With A Star Called Henry, Roddy Doyle attempts to create a work that chronicles some of the most monumental moments in Irish history from the viewpoint of a slum boy desperate to escape his poverty and make a name for himself.

Doyle successfully creates a realistic, gritty, often brutal portrayal of the poverty into which Henry Smart is born. There are unflinching descriptions of the hardship Henry and his brother, Victor, must endure on the streets, as well as Doyle’s customary humour amongst the harsh realities of poverty. Furthermore, Doyle describes Victor’s death, and Henry’s reaction to this movingly, but without falling into the trap of over-sentimentalising such a moment.

In a change from his other novels, in A Star Called Henry Doyle has created a protagonist who is not automatically the subject of the reader’s empathy. The violent, cocky, arrogant nature of Henry makes it a challenge for the reader to feel for him, despite the horrendous childhood he has endured and the suffering he has seen. This is in stark contrast to Paula Spencer in The Woman Who Walked Into Doors and Paddy Clarke, in Paddy Clarke Ha Ha Ha. This is in no small part due to Henry’s ability not only to endure violence and suffering, but his willingness to subject others to cruelty and violence without any hesitation.

Roddy Doyle brings a breath of fresh air to the subject of Irish republicanism, especially so in his portrayal of the leaders of the cause. There is no paying reverence to the giants of Irish history here, but rather the bringing of these figures down to earth. Michael Collins, Padraig Pearse, James Connolly and Joseph Plunkett are all shown with their weaknesses and character flaws. Doyle makes them men: fallible, human.

The book shines with the strength of its cameo characters, such as Granma Nash, Henry’s book-loving grandmother, and one of the few constants in his life, and Ivan, the IRA Captain, trained by Henry, who becomes a monster of his own making. These characters amongst others are well-crafted, rounded individuals who make the situations in which Henry finds himself, as well as the portrayal of the period, much more believable.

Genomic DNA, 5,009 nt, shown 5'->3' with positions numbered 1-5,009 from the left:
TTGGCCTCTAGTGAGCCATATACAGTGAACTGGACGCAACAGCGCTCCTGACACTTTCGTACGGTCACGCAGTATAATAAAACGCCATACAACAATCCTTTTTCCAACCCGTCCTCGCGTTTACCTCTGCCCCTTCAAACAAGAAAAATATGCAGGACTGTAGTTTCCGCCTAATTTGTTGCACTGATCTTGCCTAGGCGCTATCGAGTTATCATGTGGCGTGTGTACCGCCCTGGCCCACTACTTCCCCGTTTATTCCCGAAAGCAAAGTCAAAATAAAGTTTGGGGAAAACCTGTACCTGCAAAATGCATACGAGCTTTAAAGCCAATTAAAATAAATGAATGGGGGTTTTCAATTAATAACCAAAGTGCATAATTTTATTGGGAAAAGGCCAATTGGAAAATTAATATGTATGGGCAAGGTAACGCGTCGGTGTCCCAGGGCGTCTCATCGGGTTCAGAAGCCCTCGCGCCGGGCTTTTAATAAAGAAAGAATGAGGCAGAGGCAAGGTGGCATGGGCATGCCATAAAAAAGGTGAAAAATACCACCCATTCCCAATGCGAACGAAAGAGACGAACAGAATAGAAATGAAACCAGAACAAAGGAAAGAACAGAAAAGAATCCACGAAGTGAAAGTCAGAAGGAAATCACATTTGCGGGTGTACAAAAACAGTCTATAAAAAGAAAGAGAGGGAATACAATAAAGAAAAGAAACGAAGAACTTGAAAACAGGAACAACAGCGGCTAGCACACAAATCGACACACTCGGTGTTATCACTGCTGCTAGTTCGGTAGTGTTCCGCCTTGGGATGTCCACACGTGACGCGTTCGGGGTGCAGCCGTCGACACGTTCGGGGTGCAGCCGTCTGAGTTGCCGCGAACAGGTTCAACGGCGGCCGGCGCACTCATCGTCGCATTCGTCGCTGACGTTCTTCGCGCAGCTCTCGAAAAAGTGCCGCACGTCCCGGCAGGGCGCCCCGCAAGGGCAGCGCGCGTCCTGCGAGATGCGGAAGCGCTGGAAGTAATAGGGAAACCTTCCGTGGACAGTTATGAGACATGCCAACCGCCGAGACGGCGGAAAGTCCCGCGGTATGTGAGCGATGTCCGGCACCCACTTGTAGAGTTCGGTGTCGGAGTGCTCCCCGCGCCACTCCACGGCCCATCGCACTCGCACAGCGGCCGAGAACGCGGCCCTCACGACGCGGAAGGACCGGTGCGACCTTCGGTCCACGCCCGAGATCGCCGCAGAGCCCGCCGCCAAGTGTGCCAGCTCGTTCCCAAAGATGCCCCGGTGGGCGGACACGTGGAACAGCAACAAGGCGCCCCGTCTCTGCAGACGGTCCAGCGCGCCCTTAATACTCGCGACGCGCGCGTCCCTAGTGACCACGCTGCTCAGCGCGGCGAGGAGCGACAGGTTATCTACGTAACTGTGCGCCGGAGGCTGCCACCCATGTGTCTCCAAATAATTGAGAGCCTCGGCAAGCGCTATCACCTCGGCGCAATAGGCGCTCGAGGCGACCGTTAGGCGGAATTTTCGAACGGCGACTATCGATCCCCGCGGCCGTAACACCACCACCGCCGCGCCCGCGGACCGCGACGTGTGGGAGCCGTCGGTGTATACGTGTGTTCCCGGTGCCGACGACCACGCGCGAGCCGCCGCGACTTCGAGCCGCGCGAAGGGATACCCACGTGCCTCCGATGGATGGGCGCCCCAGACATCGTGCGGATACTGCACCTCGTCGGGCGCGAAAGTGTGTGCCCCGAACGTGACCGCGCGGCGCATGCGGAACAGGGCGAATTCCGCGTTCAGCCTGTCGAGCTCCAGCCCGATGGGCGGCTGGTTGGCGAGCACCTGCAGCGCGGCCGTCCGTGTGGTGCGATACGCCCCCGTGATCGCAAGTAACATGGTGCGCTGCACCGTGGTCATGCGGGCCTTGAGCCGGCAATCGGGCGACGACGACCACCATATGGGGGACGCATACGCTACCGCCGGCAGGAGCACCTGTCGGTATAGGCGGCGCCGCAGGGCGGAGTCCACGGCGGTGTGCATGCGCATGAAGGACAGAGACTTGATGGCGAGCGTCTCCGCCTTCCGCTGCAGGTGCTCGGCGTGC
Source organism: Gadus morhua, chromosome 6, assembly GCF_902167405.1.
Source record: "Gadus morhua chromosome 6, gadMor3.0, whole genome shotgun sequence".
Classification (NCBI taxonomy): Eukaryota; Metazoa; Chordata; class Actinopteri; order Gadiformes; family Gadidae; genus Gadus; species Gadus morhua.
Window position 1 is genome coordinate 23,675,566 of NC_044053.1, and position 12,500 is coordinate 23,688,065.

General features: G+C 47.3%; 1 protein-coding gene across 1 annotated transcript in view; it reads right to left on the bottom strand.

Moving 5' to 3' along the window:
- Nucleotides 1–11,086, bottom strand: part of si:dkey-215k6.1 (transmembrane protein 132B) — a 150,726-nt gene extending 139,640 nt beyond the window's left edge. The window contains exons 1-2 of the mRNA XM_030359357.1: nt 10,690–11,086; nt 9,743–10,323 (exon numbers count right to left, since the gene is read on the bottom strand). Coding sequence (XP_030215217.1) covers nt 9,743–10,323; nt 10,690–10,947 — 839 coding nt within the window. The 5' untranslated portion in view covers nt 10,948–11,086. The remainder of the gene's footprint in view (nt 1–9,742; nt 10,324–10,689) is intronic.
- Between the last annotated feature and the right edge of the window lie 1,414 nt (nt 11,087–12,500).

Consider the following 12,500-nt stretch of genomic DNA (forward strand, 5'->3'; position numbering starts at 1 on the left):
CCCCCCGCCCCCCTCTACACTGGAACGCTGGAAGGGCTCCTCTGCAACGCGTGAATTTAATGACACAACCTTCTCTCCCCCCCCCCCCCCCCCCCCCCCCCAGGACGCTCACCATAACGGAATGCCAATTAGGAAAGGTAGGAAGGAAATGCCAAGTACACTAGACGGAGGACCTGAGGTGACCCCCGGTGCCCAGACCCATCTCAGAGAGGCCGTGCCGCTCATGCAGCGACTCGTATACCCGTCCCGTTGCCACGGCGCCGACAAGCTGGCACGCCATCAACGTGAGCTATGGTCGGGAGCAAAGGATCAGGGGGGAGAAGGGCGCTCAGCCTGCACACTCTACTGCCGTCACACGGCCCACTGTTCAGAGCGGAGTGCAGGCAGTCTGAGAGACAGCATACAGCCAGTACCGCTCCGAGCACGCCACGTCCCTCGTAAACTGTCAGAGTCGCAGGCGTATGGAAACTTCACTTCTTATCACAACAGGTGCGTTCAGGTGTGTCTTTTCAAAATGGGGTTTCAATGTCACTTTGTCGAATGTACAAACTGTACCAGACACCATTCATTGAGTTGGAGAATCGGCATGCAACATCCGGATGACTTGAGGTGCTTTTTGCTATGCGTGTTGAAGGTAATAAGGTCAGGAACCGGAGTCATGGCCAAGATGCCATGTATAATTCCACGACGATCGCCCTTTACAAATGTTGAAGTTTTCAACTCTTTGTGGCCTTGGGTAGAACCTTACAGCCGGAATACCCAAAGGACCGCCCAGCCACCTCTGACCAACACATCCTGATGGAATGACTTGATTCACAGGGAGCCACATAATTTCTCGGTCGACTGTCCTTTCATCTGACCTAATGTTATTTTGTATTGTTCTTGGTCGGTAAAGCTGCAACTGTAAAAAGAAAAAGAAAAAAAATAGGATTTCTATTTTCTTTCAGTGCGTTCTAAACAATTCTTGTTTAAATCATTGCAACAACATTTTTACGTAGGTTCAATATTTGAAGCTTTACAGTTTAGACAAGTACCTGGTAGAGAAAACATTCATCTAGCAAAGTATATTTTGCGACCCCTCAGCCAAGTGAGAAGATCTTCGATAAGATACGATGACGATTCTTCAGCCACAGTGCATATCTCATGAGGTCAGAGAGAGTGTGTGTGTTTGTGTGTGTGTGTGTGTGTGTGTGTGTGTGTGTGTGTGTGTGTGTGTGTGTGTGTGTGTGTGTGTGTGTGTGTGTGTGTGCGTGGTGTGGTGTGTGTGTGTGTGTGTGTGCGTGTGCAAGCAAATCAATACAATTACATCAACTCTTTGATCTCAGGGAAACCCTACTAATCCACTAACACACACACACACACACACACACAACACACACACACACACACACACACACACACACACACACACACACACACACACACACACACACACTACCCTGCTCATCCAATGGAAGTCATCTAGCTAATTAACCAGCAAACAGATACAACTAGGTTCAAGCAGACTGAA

This is needed in the book, because all aspects of the story, and many of the parts Henry claims to have played in the history of the period, especially so the Easter Rising and its aftermath, are not entirely credible, and throw up many questions about the story’s historical accuracy. Although some may see this as an obstacle to the book reaching its full potential, and may question the purpose of writing a book so entangled in the history of Ireland without ensuring its historical accuracy, this would be missing the point. Yes, undoubtedly, the book’s background is historical but at its heart is the story of one man, Henry Smart, and it’s his larger-than-life character that pushes and develops the novel.

Henry’s quest for information about his father’s disappearance and the reasons behind this are used throughout as a device to give the reader further information about the Dublin underworld to which Henry is so tightly entangled. As Henry sees that his usefulness as a hired killer to the powers that be has come to an end, he at last realises that he has almost become his father. Both are paid killers, both dispensable, but Henry manages to escape the fate his father could not, Henry manages to escape with his life.

It is this ending that truly makes A Star Called Henry stand out from other works of historical fiction. It questions all the assumptions Henry, and perhaps the reader, has made throughout the book: we have been judging rebels (and Henry amongst them) as freedom fighters, killers for a cause, rather than cold-blooded murderers. Up to this point, it can be claimed that the book has been glorifying the actions of the rebels, glorifying the murder of policemen, soldiers and innocents civilians, but in these last few pages the book makes a stark reversal. At last, we see the book for what it really is. It is a book that examines the morality of political murder, that challenges and questions the actions behind the creation of the Irish state. In the end we realise, as does Henry, that the architects of the new state did not care about the poor and hungry, did not care about slum children, did not care about Henry, but merely cared about getting on in the world.

 

The New York Times: "Astonishing. . . . Narrated with a splendor, wit, and excitement that lift Doyle's writing to a new level."

The Washington Post: "Stunning . . . not only Doyle's best novel yet; it is a masterpiece, an extraordinarily entertaining epic."

Publishers Weekly: "Doyle just gets better and better...This is history evoked... with... some mythical embellishments and a driving narrative that never falters."

The Independent: "A brave and fascinating book."

Time : "Doyle vividly portrays the wild passions of an Irish Everyman . . . [and] the birth of the modern Irish nation.”

The Irish Times: "A masterpiece"

Literary Review: "The best novelist of his generation."